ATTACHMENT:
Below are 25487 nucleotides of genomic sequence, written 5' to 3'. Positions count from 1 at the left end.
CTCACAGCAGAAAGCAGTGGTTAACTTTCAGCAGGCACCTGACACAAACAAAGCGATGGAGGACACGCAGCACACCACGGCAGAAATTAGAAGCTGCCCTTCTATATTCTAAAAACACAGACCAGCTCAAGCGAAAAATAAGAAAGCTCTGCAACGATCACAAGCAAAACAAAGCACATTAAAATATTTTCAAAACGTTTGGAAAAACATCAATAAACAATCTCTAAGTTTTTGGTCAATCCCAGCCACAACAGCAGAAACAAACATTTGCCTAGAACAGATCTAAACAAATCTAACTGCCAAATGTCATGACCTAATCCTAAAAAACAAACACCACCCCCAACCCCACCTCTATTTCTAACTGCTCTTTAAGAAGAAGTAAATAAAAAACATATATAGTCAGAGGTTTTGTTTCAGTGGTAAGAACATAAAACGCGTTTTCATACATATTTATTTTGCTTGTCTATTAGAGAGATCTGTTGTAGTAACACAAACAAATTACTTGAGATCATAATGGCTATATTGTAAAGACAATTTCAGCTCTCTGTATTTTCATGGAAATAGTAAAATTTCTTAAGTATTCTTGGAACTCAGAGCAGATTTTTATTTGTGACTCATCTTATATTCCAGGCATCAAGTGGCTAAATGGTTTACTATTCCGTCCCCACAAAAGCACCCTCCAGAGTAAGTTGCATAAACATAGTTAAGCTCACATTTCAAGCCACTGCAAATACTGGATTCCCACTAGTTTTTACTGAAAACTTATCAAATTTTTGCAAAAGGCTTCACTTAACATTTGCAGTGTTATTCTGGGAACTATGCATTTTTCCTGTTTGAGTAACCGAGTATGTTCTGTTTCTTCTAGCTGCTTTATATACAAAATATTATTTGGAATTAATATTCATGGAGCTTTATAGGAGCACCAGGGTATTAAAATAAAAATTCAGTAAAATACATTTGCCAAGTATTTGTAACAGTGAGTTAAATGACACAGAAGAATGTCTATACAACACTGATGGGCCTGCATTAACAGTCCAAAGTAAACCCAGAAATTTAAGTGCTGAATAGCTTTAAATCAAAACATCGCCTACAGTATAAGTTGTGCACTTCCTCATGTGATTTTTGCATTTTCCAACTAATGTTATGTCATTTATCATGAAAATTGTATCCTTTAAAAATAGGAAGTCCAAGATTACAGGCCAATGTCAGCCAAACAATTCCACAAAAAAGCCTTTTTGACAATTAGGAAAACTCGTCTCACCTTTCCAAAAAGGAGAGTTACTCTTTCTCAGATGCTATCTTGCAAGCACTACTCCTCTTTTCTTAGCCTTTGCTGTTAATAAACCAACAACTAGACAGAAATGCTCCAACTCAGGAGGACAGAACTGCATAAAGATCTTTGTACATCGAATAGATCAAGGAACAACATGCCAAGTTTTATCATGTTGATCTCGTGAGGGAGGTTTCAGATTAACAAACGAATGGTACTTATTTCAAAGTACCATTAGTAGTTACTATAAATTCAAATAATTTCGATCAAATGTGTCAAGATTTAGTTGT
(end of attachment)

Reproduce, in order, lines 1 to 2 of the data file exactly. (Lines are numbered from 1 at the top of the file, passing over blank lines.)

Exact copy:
Below are 25487 nucleotides of genomic sequence, written 5' to 3'. Positions count from 1 at the left end.
CTCACAGCAGAAAGCAGTGGTTAACTTTCAGCAGGCACCTGACACAAACAAAGCGATGGAGGACACGCAGCACACCACGGCAGAAATTAGAAGCTGCCCTTCTATATTCTAAAAACACAGACCAGCTCAAGCGAAAAATAAGAAAGCTCTGCAACGATCACAAGCAAAACAAAGCACATTAAAATATTTTCAAAACGTTTGGAAAAACATCAATAAACAATCTCTAAGTTTTTGGTCAATCCCAGCCACAACAGCAGAAACAAACATTTGCCTAGAACAGATCTAAACAAATCTAACTGCCAAATGTCATGACCTAATCCTAAAAAACAAACACCACCCCCAACCCCACCTCTATTTCTAACTGCTCTTTAAGAAGAAGTAAATAAAAAACATATATAGTCAGAGGTTTTGTTTCAGTGGTAAGAACATAAAACGCGTTTTCATACATATTTATTTTGCTTGTCTATTAGAGAGATCTGTTGTAGTAACACAAACAAATTACTTGAGATCATAATGGCTATATTGTAAAGACAATTTCAGCTCTCTGTATTTTCATGGAAATAGTAAAATTTCTTAAGTATTCTTGGAACTCAGAGCAGATTTTTATTTGTGACTCATCTTATATTCCAGGCATCAAGTGGCTAAATGGTTTACTATTCCGTCCCCACAAAAGCACCCTCCAGAGTAAGTTGCATAAACATAGTTAAGCTCACATTTCAAGCCACTGCAAATACTGGATTCCCACTAGTTTTTACTGAAAACTTATCAAATTTTTGCAAAAGGCTTCACTTAACATTTGCAGTGTTATTCTGGGAACTATGCATTTTTCCTGTTTGAGTAACCGAGTATGTTCTGTTTCTTCTAGCTGCTTTATATACAAAATATTATTTGGAATTAATATTCATGGAGCTTTATAGGAGCACCAGGGTATTAAAATAAAAATTCAGTAAAATACATTTGCCAAGTATTTGTAACAGTGAGTTAAATGACACAGAAGAATGTCTATACAACACTGATGGGCCTGCATTAACAGTCCAAAGTAAACCCAGAAATTTAAGTGCTGAATAGCTTTAAATCAAAACATCGCCTACAGTATAAGTTGTGCACTTCCTCATGTGATTTTTGCATTTTCCAACTAATGTTATGTCATTTATCATGAAAATTGTATCCTTTAAAAATAGGAAGTCCAAGATTACAGGCCAATGTCAGCCAAACAATTCCACAAAAAAGCCTTTTTGACAATTAGGAAAACTCGTCTCACCTTTCCAAAAAGGAGAGTTACTCTTTCTCAGATGCTATCTTGCAAGCACTACTCCTCTTTTCTTAGCCTTTGCTGTTAATAAACCAACAACTAGACAGAAATGCTCCAACTCAGGAGGACAGAACTGCATAAAGATCTTTGTACATCGAATAGATCAAGGAACAACATGCCAAGTTTTATCATGTTGATCTCGTGAGGGAGGTTTCAGATTAACAAACGAATGGTACTTATTTCAAAGTACCATTAGTAGTTACTATAAATTCAAATAATTTCGATCAAATGTGTCAAGATTTAGTTGT